Ride the Waves
“I learn by going where I have to go.”
~ Theodore Roethke
Whenever I take class with the lovely Laura Conley I find myself resonating more closely with the now. It may mean I realize my problem is really nothing more than an acorn, or she may remind me of my ability to “begin again.” Yesterday, Laura helped me remember to surf the waves of life.
It’s so easy to get caught up in life. Sometimes, we fight life–we push against the waves. But we cannot fight the waves of the ocean. You cannot stop a wave from forming any more than you can stop the sun from rising and setting. No matter how hard we want to control life, we cannot control everything. And as Marisa said on Fat Grrl Rides last night, “Doing things that [you] can’t control? SO HARD.”
Yes, it is hard. Because not controlling things is ridiculously SCARY. Not controlling things makes us vulnerable. And if we are vulnerable, we can get hurt. But when we are vulnerable, we also allow ourselves to love. To find joy, to take a next step in life, to access our full potential. By letting go, we can experience all sorts of uncomfortable emotions, sensations, you name it. And that’s OK.
In Meditations from the Mat, Rolf Gates says in his January 21st entry “The only thing we can control is our attitude. We have the choice of life or death, love or fear, in each moment.”
I went white water rafting in college with a group of girlfriends from my sorority. One of my girlfriends was petrified of the rapids. She was so scared of the waves. Whenever we neared a rapid she would drop everything, jump in the middle of the raft, and duck and cover. She spent most of the trip in this manner, on her knees, hands over her head, in the middle of the raft, with her eyes closed. In being so scared to flip out of the boat, to lose control of the situation, my girlfriend ended up missing out on the entire beautiful experience. In resisting the uncontrollable, she missed out on the magnificent day. She never felt the cool river water rush against her face, she never felt the thrill as you navigated through rapids, she never saw the fish jumping in the river, she never noticed the birds in the trees or the flowers along the shore. She never noticed anything but the yellow bottom of our raft. Her own fear kept her from what is.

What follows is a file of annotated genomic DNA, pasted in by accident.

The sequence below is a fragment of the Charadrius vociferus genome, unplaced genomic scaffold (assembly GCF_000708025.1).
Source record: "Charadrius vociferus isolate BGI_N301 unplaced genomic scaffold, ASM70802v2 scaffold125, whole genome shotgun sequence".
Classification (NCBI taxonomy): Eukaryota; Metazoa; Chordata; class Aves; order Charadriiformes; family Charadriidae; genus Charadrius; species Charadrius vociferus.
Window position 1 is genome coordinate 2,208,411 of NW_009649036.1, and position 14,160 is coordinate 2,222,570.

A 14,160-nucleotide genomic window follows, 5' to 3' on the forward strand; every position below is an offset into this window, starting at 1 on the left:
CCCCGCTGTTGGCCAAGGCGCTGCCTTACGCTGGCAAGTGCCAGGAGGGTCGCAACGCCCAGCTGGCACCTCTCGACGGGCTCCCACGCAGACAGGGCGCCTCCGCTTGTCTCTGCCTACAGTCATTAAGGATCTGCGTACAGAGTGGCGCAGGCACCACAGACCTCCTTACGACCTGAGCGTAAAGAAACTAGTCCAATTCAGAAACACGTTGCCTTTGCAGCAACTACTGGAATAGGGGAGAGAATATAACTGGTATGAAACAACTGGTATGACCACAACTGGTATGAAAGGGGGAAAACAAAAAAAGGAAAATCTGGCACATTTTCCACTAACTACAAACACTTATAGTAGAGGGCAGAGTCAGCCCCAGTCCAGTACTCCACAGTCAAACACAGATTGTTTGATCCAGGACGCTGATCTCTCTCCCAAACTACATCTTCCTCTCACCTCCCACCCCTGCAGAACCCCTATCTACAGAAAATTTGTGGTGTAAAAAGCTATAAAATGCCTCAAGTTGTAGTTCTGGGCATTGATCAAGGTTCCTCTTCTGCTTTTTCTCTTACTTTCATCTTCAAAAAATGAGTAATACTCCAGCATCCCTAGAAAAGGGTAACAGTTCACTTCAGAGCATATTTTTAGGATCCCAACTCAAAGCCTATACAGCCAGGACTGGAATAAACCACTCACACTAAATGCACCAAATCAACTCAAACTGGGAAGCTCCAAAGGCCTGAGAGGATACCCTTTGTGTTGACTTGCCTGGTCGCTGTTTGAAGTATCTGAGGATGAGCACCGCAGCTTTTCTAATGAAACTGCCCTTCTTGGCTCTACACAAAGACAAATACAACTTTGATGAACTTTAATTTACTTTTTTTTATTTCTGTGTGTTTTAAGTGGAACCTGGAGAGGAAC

|With my sorority sisters before we started our white water rafting trip.|
At the same time, we don’t want to let the waves wash over us. Letting go of the need to be in charge does NOT mean letting others plow over you. Again, you can control your attitude. If you let the waves crash over you and allow the current to carry you away, you are also still trying to control the situation. You are still resisting the present and resisting the uncomfortable. The trick is to find balance in the middle. To let go to the flow, but to know when to stand your ground.
A surfer must learn to ride the wave, but also know when it’s time to fall. That it’s okay and natural to fall. And after the fall, paddle back out and do it all over again. Can you let go of the reins? Can you stand atop the waves, look out, trust that the water will hold you up, and then be okay if the waves send you crashing down? And most importantly, can you laugh if you fall, shake yourself off, and get right back on the wave?!? Can you go where you have to go, without worrying about what that destination may be? Can you learn as go, give up the fear, give in to the ride, and appreciate the present moment and all of life for what it is at that precise moment?